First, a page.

Last edited on 24 Apr 2018

Ciao! Benvenuto in Italia!

Hi! Welcome to Italy!

Italy is a parliamentary republic located on the Mediterranean Sea, in the South of Europe. Come to Italy and study here! You will be impressed by our historical heritage. Rome, the capital of Italy, was the political center of the Western Civilization. Italy is playing an important influence in Europe’s culture and society since centuries. In the 14th century a cultural, artistic and intellectual movement began in Florence, Tuscany, and spread to the rest of Europe: Italy is the birthplace of the Renaissance.

The country itself has plenty of charms which tempt tourist and international student; a diverse landscape; an immense cultural and historical legacy; iconic and historic sites including Rome’s Colosseum and Pisa’s Leaning Tower; incomparable cuisine; an impressive history of inventions and discoveries. Nest to that, Universities in Italy include some of the world’s oldest and most prestigious.

Italy boasts the greatest number of UNESCO world heritage sites in the world and it is also the home of the oldest European University - the University of Bologna, which was established in 1088. Many of Italy’s scientists have made an outstanding contribution to modern science, in particular in physics, chemistry, material science, medicine and literature. Art and culture play a very important role in a country where beauty, design, good taste and fashion are an everyday imperative. This, coupled with a high quality of University education, makes Italy an ideal place for living and studying.

Higher Education System

Under the Bologna Process, Italy has implemented the “nuovo ordinamento” (literally, “new rules”) system, replacing the former “vecchio ordinamento” (literally, “old rules”). Higher education in Italy now consists of a three-year bachelor’s degree called the laurea triennale, which can be followed by the two-year master’s degree (laurea magistrale, previously called  laurea specialistica).

There is a credit system in place to quantify the amount of work needed to pass each course (eg. 25 work hours = 1 credit), as well as an opportunity to change your course or continue your studies abroad after three years. Students who are intending to study law have to take the five-year “Laurea Magistrale a Ciclo Unico”, while medicine students have to take a six-year degree.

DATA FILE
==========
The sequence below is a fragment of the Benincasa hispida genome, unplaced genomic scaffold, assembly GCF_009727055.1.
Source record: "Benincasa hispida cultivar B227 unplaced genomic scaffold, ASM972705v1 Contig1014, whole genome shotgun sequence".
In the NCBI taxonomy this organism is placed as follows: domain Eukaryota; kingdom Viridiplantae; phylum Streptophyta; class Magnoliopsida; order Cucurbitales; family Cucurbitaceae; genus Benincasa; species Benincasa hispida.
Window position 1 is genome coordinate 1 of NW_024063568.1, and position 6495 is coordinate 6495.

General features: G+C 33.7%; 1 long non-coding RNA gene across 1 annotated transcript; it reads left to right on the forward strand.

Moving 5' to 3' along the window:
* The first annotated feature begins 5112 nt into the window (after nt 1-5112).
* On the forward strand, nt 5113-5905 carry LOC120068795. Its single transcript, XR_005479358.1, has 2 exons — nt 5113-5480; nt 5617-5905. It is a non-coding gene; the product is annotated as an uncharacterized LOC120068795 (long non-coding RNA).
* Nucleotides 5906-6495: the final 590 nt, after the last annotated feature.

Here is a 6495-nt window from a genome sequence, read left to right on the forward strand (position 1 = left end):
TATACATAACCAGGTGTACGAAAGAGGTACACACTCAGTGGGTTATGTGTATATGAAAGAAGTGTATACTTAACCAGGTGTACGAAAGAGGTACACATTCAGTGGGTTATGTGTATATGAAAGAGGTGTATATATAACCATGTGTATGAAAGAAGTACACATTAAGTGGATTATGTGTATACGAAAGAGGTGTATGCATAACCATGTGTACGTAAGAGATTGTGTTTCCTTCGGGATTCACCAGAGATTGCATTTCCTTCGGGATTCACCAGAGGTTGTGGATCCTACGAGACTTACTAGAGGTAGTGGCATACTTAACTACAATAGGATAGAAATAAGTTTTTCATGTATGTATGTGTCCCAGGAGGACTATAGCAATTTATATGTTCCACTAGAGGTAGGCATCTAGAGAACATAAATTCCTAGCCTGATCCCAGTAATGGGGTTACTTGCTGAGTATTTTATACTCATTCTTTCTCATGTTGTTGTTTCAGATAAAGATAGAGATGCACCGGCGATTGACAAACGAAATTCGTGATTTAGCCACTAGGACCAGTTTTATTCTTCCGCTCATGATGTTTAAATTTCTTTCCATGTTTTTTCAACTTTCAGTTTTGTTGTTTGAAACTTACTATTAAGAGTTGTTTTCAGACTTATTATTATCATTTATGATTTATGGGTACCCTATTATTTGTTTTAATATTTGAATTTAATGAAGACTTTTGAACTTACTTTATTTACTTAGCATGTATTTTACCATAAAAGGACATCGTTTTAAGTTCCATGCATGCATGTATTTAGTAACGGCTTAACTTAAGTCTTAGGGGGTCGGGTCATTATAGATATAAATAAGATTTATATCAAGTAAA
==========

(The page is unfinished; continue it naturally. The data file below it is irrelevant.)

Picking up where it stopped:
Language requirements for studies at universities in Italy


If your study program or course is taught in English, you will be required to prove your level of command of English by presenting the results you received at English courses. Please, always check with your university whether your English studies are sufficient for you to meet this requirement.


According to Italian regulations regarding access to university studies, students are required to have an adequate knowledge of the Italian language as it is the usual language of instruction. In general, you need to have a minimum level of Italian corresponding to B2 in the Europass Language Passport classification. If your level of knowledge of Italian corresponds to C1 or C2 in the Europass Language Passport classification, you will be exempted from taking the Italian language test.

Unless your level of knowledge of Italian corresponds to C1 or C2 as previously explained, you will be required to pass a test of Italian language. The test will be organized by the institution where you will be studying, usually in September.


Where to start if not with the Italian capital? Well, most people  probably start with the main sights – the Colosseum, the Trevi Fountain,  the Pantheon, the Roman Forum, the Spanish Steps or the catacombs. But  as a student in Rome, the fun lies in discovering new sides to the  “Eternal City”.

You might take in a show in one of Rome’s many theaters, or enjoy a  large outdoor performance at the Stadio Flaminio or Olympic Stadium. If  you’re keen on literature, why not enjoy a night out at a ‘book bar’ – a  fusion of bar, library and book club? For bargain hunters, Rome’s  antique fairs and flea markets offer reams of vintage and second-hand  goodies. If you’re brave enough, you might even rent a scooter and try  to navigate the notoriously chaotic Roman traffic.

There are a range of excellent universities in Rome, particularly Sapienza - Università di RomaUniversitá degli Studi di Roma - Tor Vergata  and the Università degli Studi Roma Tre.